Fast forward two decades. Hahn remained intrigued by the unanswered questions posed by his antique store find. He resumed research with the aid of Google Earth and its capacity to show survey section lines superimposed over maps. From Google Earth, Hahn determine the approximate latitude and longitude of the section corner position, which lay within Pictured Rocks National Lakeshore. Astoundingly, while 420 miles from his home, it was only 20 miles from his wife’s hometown.

In July 2015, Hahn and his family traveled to Munising, the county seat of Alger County, to visit family. He used the opportunity to attempt to locate the section corner. Based on mapping information, the corner position was remote and would only be accessible by hiking in on foot. Equipped with a compass, hand-held GPS, machete, shovel, and a few other items, Hahn set out along the North Country Trail until his GPS showed he was due north of the corner position.

From there, he had to leave the trail and head south over rugged terrain of sand dunes and thick vegetation. The off-trail hike, covering just half of a mile, took more than two hours. With GPS keeping him on course, Hahn crossed a stream—likely the one referenced by the 1850 survey team. Walking parallel to the stream while using a metal detector, he located and excavated a piece of heavy gauge wire that looked like it may have been wrapped around a square post. Wondering if this could this be evidence of the corner he was looking for, he dug deeper in search of remnants of the wood stake set in 1850 by the original government survey team but quickly hit water. Because no other corner evidence was observed, and knowing he had a difficult return hike ahead of him, he left a three-foot long metal rebar over the hole he dug, packed his gear, and hiked out of the forest.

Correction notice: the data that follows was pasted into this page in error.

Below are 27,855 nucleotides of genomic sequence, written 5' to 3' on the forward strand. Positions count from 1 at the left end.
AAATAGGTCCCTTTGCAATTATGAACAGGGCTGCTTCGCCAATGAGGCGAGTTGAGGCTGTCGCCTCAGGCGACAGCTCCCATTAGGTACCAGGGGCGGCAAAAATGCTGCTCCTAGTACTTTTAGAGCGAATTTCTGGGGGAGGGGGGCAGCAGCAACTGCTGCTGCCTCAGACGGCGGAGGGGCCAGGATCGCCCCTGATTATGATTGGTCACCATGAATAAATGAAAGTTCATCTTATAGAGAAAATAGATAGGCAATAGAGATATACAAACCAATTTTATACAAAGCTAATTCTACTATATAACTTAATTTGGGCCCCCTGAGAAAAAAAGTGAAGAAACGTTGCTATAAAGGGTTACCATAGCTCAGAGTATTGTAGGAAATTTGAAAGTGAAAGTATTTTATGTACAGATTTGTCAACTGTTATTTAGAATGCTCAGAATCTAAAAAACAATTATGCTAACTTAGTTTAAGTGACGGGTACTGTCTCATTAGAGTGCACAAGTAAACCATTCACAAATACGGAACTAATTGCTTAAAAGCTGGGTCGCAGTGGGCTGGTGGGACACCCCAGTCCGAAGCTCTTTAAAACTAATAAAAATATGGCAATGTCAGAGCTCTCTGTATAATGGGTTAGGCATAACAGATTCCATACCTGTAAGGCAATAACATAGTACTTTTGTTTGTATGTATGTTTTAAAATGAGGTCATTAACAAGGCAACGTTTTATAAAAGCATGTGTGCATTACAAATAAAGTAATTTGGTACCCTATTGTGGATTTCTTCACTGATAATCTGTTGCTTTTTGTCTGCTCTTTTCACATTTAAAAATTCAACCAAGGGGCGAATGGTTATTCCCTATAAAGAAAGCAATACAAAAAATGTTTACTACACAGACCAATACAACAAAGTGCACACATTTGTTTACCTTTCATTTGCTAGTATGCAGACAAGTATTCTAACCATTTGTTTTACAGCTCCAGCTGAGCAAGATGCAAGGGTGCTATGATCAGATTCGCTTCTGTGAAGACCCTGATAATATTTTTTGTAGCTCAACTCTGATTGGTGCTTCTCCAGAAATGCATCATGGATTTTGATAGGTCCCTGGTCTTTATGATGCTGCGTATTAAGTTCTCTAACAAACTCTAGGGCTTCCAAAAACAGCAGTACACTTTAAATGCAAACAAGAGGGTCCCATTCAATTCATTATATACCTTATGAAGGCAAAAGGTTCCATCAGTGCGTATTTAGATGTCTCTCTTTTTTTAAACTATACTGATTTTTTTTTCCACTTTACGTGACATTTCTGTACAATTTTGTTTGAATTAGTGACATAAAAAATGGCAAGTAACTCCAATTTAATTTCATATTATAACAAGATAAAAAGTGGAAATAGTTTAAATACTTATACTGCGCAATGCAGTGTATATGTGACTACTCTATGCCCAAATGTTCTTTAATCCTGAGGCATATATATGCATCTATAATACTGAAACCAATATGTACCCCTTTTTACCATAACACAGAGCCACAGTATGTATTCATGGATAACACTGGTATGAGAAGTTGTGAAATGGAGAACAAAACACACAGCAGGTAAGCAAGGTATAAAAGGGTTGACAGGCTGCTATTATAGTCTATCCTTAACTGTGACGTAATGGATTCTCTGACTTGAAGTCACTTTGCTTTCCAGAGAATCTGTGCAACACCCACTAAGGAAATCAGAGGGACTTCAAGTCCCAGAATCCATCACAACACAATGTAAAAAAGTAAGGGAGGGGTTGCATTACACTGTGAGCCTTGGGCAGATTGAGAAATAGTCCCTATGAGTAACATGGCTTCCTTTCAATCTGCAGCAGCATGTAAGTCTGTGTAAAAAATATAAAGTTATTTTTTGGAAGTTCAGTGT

A year later, in 2016, Hahn and his family returned to Munising. With a new plan in mind, he decided to make a second attempt to determine the original position of the section corner. Accompanied by his nephew Anthony Mattson, Hahn journeyed to a point one-half mile west of the suspected section corner location.